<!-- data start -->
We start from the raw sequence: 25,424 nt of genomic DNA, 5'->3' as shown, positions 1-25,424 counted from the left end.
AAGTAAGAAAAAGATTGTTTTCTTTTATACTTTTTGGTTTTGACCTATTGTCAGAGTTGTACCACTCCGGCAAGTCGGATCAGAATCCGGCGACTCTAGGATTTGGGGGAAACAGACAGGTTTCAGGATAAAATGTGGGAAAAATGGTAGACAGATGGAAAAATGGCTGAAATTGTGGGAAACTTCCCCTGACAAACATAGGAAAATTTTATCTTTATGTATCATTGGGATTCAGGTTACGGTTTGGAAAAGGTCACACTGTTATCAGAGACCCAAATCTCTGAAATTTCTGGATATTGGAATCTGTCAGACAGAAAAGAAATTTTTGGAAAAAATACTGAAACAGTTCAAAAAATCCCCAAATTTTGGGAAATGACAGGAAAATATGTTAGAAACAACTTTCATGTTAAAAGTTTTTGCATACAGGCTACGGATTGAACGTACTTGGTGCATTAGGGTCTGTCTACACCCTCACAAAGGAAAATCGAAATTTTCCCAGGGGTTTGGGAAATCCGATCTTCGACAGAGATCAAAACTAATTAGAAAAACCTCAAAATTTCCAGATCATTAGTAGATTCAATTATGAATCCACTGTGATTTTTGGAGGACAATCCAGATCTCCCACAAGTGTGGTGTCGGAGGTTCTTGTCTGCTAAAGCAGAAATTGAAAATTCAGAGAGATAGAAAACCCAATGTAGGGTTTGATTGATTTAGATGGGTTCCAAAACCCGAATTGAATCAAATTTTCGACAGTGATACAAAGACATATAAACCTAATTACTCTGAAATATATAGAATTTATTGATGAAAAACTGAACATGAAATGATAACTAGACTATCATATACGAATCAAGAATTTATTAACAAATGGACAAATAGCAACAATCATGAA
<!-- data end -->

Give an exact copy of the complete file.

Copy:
We start from the raw sequence: 25,424 nt of genomic DNA, 5'->3' as shown, positions 1-25,424 counted from the left end.
AAGTAAGAAAAAGATTGTTTTCTTTTATACTTTTTGGTTTTGACCTATTGTCAGAGTTGTACCACTCCGGCAAGTCGGATCAGAATCCGGCGACTCTAGGATTTGGGGGAAACAGACAGGTTTCAGGATAAAATGTGGGAAAAATGGTAGACAGATGGAAAAATGGCTGAAATTGTGGGAAACTTCCCCTGACAAACATAGGAAAATTTTATCTTTATGTATCATTGGGATTCAGGTTACGGTTTGGAAAAGGTCACACTGTTATCAGAGACCCAAATCTCTGAAATTTCTGGATATTGGAATCTGTCAGACAGAAAAGAAATTTTTGGAAAAAATACTGAAACAGTTCAAAAAATCCCCAAATTTTGGGAAATGACAGGAAAATATGTTAGAAACAACTTTCATGTTAAAAGTTTTTGCATACAGGCTACGGATTGAACGTACTTGGTGCATTAGGGTCTGTCTACACCCTCACAAAGGAAAATCGAAATTTTCCCAGGGGTTTGGGAAATCCGATCTTCGACAGAGATCAAAACTAATTAGAAAAACCTCAAAATTTCCAGATCATTAGTAGATTCAATTATGAATCCACTGTGATTTTTGGAGGACAATCCAGATCTCCCACAAGTGTGGTGTCGGAGGTTCTTGTCTGCTAAAGCAGAAATTGAAAATTCAGAGAGATAGAAAACCCAATGTAGGGTTTGATTGATTTAGATGGGTTCCAAAACCCGAATTGAATCAAATTTTCGACAGTGATACAAAGACATATAAACCTAATTACTCTGAAATATATAGAATTTATTGATGAAAAACTGAACATGAAATGATAACTAGACTATCATATACGAATCAAGAATTTATTAACAAATGGACAAATAGCAACAATCATGAA